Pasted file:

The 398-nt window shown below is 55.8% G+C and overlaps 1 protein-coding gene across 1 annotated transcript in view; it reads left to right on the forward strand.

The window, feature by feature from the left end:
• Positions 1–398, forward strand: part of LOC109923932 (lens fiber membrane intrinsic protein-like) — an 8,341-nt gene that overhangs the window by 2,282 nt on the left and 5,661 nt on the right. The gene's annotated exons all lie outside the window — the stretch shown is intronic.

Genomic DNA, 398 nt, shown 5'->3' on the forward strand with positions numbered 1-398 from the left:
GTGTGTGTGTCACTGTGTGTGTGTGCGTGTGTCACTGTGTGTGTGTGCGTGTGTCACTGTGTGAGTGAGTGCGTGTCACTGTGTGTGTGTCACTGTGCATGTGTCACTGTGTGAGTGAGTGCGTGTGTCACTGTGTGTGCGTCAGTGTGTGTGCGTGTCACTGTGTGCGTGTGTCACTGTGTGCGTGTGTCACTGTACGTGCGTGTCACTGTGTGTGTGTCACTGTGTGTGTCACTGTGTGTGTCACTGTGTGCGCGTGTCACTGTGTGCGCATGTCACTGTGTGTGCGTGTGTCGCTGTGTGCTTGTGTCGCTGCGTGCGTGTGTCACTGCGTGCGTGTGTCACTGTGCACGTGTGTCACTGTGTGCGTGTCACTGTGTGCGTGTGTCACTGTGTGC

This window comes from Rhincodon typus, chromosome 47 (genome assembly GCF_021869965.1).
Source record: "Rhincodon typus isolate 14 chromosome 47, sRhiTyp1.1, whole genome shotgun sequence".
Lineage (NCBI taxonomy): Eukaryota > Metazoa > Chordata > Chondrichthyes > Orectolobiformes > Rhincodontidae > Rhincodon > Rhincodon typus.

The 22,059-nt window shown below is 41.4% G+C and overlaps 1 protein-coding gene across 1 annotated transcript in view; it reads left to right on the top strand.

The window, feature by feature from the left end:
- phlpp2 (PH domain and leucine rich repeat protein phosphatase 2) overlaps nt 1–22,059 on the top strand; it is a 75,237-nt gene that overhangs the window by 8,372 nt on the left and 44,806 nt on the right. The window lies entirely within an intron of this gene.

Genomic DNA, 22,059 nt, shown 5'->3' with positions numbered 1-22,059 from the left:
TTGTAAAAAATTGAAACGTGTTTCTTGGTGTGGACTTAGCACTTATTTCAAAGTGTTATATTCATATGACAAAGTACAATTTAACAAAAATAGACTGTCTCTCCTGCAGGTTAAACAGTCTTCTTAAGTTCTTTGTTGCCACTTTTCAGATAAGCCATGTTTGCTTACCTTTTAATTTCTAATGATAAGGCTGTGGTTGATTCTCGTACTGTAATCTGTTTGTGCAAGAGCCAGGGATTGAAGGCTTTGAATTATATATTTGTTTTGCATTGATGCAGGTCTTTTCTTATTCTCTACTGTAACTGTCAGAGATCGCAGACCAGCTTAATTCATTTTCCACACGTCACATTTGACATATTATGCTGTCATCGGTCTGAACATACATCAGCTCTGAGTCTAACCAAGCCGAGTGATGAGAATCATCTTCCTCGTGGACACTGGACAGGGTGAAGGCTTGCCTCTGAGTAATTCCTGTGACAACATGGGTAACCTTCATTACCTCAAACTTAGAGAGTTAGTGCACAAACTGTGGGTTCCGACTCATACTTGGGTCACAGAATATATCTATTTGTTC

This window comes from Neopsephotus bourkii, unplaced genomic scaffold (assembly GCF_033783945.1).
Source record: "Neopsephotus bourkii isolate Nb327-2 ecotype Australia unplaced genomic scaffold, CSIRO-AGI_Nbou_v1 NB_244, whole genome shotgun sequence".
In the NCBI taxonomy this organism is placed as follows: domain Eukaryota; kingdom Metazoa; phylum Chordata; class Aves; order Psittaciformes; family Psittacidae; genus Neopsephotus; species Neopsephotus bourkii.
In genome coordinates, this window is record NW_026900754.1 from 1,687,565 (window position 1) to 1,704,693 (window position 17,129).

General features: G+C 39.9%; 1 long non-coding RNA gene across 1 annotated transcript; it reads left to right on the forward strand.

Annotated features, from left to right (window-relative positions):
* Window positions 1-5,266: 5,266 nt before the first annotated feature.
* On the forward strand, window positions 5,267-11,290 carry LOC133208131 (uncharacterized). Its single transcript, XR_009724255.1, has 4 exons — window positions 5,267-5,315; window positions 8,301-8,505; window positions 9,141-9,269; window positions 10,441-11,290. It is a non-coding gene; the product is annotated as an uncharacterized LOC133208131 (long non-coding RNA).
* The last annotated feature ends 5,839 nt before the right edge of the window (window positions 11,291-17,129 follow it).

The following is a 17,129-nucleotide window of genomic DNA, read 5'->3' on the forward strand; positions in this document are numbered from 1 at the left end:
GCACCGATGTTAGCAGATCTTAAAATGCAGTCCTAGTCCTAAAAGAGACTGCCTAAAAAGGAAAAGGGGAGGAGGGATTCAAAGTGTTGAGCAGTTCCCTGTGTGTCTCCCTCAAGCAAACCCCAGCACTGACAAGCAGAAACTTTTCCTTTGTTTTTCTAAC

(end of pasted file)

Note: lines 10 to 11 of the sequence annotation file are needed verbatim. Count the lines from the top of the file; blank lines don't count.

The window, feature by feature from the left end:
- phlpp2 (PH domain and leucine rich repeat protein phosphatase 2) overlaps nt 1–22,059 on the top strand; it is a 75,237-nt gene that overhangs the window by 8,372 nt on the left and 44,806 nt on the right. The window lies entirely within an intron of this gene.